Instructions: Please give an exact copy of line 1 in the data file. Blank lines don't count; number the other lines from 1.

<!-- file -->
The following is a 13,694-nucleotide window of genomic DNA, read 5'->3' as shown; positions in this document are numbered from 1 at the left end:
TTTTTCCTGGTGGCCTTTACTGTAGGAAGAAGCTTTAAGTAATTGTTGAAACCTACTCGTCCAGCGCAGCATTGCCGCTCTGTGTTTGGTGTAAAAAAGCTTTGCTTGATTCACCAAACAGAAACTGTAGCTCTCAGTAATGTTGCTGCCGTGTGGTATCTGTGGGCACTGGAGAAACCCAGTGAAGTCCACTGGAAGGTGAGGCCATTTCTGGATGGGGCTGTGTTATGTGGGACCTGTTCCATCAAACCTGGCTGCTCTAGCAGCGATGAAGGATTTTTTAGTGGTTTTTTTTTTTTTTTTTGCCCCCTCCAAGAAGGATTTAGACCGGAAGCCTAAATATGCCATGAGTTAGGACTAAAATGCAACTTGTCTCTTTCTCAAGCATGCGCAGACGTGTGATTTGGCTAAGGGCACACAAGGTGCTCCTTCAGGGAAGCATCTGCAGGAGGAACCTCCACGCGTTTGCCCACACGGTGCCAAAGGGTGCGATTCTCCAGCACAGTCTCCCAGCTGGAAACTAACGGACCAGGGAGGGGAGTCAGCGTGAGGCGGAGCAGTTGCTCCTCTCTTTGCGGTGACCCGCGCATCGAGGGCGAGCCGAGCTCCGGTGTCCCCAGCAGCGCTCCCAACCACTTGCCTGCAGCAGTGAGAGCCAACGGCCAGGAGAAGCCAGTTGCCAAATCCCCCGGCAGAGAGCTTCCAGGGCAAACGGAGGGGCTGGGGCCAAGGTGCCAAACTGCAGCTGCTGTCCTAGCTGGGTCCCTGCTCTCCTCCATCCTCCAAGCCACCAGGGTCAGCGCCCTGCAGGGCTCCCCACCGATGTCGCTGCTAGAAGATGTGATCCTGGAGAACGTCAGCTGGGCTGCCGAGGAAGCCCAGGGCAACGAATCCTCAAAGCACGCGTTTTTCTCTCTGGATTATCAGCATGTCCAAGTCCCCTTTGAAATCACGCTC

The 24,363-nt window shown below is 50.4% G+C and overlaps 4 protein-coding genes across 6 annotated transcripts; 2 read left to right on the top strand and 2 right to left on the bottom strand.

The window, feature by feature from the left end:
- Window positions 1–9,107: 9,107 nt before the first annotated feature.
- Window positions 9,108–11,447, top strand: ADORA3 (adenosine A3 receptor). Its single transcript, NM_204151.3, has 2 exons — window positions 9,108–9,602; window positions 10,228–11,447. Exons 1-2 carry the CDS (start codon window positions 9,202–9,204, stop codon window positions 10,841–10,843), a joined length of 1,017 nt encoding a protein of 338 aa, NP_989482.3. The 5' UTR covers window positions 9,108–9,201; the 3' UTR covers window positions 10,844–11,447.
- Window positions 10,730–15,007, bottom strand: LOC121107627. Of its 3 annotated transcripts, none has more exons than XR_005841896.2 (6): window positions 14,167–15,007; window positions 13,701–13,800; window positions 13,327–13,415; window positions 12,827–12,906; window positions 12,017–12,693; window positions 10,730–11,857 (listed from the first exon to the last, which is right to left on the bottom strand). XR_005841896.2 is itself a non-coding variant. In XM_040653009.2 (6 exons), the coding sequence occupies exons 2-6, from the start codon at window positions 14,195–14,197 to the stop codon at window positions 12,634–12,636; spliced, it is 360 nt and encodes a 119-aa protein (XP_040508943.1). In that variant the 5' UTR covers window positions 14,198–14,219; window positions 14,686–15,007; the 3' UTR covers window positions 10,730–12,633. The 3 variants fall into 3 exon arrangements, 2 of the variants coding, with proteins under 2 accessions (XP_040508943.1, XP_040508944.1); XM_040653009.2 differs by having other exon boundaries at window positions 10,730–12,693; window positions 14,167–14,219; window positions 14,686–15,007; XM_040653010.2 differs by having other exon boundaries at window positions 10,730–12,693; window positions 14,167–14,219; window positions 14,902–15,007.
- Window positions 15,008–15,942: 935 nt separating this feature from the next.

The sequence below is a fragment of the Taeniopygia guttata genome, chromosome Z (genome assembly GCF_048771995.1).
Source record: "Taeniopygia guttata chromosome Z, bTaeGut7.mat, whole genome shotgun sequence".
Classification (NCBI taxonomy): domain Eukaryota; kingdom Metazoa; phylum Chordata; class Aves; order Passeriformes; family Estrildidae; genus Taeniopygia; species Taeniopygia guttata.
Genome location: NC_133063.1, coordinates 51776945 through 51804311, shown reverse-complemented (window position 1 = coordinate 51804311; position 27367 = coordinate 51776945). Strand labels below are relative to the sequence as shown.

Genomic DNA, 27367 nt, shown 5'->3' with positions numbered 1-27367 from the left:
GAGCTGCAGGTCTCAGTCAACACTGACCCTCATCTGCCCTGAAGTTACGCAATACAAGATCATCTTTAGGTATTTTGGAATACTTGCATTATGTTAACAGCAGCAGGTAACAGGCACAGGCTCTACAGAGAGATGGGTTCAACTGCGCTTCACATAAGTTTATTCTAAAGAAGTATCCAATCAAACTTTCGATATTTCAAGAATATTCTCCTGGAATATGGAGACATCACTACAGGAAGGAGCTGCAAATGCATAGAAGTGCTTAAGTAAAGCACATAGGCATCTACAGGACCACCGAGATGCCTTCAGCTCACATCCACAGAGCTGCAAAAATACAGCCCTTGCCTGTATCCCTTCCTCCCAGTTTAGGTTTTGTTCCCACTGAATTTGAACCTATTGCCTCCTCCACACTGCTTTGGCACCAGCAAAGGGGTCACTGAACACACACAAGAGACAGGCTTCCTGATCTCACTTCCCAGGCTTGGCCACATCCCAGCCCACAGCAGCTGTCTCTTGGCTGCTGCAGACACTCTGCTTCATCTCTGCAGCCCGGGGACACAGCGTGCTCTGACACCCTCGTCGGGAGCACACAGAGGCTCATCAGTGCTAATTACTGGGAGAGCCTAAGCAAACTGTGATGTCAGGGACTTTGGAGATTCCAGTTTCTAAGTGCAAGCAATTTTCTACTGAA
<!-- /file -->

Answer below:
The following is a 13,694-nucleotide window of genomic DNA, read 5'->3' as shown; positions in this document are numbered from 1 at the left end: